Could your suburban garden be eligible for carbon credits ?

the carbon cycle in a suburban gardenThe greenie beanies encourage us

  • to be carbon conscious and
  • to choose products and services that are carbon neutral, even when they cost a lot more in terms of dollars and cents,
  • big corporates no longer just trade in dollars, they’re trading in carbon too.

Carbon counting is BIG BUSINESS. And in this year of Sustainable Energy for All, socially and politically important too.


Ever wondered where your little patch of suburban garden fits into the GREEN scheme of things…..

Carbon cycle for beginners

Most of us understand the basics of the carbon cycle – in a nutshell,

  • Plants take up carbon dioxide from the atmosphere – which is good. The more plants there are, the more they can take it up.
  • The burning of fossil fuels causes carbon dioxide to be released in the atmosphere – which is bad.

So, if you have a garden with a couple of trees, a bed of roses and a patch of lawn, your garden is helping to STOP global warming by taking up CO2. Whoopee.

Ooops, to keep your garden from slipping into a wild weed infested jungle, you need to get out the garden equipment on a regular basis. Some of this equipment relies on old fashioned human power to work, but lawnmowers and weed eaters, need more high octane juice. The high octane juice is fossil fuel based, so it’s releasing CO2 – sometimes directly, usually indirectly through electricity.

Oh dear…. your garden is a carbon polluter too.

Adding up carbons in the suburban jungle

A group of scientists, based at UC Santa Barbara, decided to take carbon counting down to the level of the suburban garden.

The team set up a system of sensors, which could pick up carbon changes in the atmosphere above the suburbs of a typical town in the heartland of America. The town has a few public parks and lots of tiny little personal patches of green space, in the form of suburban gardens.

The system tracked the carbon levels over the town for a period of a year, to ensure seasonal changes were included in the final calculation.

Suburban greenery counts

The team found, as expected, the trees and lawns did their bit to absorb CO2 and other pollutants, at the height of summer.

Green gardens were GREEN. Lol.

But during the dead of winter, when all the grass died and most trees shed their leaves – backyard gardens ceased being carbon sinks.

But the not so green gardens, still left the neighbourhood GREEN overall.

Green enough to be neutral

The splurge of green in the summer months was big enough, to balance out the fossil emissions created in the process of cultivating the green.

Before you get excited and begin looking for ways to monetize your garden, through selling your garden’s carbon credits. STOP! The research did not conclude your garden can “offset” the total amount of CO2 released by your household. The best it can do is to “offset” it’s own carbon emissions.

So your green space, mower and all, is a GREEN place.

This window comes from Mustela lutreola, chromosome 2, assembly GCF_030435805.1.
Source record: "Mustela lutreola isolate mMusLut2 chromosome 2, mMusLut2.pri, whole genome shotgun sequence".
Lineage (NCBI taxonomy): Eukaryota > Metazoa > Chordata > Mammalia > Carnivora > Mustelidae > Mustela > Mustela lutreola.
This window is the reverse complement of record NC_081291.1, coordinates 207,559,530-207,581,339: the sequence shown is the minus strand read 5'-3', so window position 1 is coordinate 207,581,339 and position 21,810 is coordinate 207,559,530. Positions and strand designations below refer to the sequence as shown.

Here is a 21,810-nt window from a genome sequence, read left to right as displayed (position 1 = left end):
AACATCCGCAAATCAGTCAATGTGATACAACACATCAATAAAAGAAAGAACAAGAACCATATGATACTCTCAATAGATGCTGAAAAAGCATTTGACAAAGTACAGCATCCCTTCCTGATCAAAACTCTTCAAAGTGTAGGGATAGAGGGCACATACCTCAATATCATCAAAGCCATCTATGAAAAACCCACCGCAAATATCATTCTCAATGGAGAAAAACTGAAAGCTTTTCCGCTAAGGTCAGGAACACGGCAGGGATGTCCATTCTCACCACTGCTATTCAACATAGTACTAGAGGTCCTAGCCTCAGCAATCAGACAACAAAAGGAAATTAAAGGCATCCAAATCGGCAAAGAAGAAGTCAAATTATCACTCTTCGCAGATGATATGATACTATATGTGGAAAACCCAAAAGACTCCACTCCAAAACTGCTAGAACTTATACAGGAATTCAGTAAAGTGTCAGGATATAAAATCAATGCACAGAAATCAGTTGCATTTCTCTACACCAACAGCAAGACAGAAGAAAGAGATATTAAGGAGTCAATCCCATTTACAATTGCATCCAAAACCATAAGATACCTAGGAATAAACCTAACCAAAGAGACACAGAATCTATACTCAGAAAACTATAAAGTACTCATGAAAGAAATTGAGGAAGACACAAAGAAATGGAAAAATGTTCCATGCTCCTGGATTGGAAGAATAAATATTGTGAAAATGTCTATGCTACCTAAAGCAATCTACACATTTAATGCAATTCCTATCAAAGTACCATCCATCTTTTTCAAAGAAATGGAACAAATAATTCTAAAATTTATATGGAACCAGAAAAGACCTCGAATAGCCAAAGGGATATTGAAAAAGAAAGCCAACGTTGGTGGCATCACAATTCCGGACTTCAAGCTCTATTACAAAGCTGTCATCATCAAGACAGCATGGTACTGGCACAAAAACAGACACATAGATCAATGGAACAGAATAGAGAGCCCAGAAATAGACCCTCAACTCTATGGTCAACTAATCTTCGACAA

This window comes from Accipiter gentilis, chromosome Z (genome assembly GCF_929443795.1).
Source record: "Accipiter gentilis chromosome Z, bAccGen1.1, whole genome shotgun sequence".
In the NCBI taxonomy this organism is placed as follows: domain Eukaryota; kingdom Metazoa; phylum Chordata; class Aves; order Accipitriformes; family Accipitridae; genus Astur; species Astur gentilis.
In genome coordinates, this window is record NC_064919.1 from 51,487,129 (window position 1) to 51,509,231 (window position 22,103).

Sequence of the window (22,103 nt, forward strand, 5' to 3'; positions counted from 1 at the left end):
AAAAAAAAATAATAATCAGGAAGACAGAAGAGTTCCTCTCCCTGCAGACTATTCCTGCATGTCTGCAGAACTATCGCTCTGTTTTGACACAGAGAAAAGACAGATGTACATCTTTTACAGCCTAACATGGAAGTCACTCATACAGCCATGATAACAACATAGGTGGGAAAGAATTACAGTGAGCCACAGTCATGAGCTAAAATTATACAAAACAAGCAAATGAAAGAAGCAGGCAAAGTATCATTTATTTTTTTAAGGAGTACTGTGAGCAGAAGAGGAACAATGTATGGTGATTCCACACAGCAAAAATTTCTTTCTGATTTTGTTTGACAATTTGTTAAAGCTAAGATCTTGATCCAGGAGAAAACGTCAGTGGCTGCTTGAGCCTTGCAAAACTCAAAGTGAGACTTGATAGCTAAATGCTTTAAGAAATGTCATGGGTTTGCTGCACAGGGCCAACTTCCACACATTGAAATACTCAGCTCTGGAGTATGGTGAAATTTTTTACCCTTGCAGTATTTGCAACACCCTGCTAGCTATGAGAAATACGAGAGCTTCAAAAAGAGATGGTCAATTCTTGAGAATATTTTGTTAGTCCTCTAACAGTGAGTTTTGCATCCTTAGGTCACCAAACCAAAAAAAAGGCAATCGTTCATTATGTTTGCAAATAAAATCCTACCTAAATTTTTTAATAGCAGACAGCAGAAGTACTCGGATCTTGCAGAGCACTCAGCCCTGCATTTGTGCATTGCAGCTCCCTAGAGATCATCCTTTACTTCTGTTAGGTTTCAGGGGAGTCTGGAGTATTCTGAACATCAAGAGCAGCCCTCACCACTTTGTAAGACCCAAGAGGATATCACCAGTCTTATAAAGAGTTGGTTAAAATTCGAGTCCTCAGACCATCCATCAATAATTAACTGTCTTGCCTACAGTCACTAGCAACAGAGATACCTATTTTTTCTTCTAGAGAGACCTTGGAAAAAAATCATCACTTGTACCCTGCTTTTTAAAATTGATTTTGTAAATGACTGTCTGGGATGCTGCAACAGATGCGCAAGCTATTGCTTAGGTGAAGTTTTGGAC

Green living is good for you

Mowing the lawn in the peak of summer is a tedious job, requiring lots of physical footprints. Thanks to this research you can rest assured you’re not leaving a carbon footprint, but instead take comfort on the POSITIVE imprints you’re making on your health.

The fancy foot work behind mowing the lawn, will put you on a trajectory to better health,

Enjoy leaving footprints in the garden this summer.sustainable energy logo

Continuous measurements of net CO2 exchange by vegetation and soils in a suburban landscape. Journal of Geophysical Research (2012) 117:G03005.  Emily B Peters, Joseph P. McFadden.

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Further reading

carbon storing helps plants thrive brain embracing its pet geranium the olympic biomass medals
To bury excess carbon the world needs to burn more trees Painting your desk green will make studying more pleasant And the gold medal for country with the greatest biomass goes to…

The 7 Big Spoons™…. are master switches that turn health on.

balance eicosanoids rein in insulin dial down stress sleep vitamin D microflora think
Balance Eicosanoids Rein in insulin Dial down stress Sleep ! Increase Vit D Culivate microflora Think champion

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Did you learn something new or do you have a different perspective ? I’d love to hear from you so post me a comment below

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  1. Gail Murphy says:

    For a few years I ave thought my garden is a carbon sink Now I know it is. It is 2/3 acre on a small mountain near Melbourne. Originally a Mountain Ash rain forest , it was planted in the 1950′s with exotics. In the late 1990′s it was planted with Mountain Ashes three to date and other natives.
    Permanent water through ponds and bird baths, areas of contained wild growth that provide habitat, while a log pile out the back is home to bandcoots.
    My life style conserves outside energy sources ………. and so on

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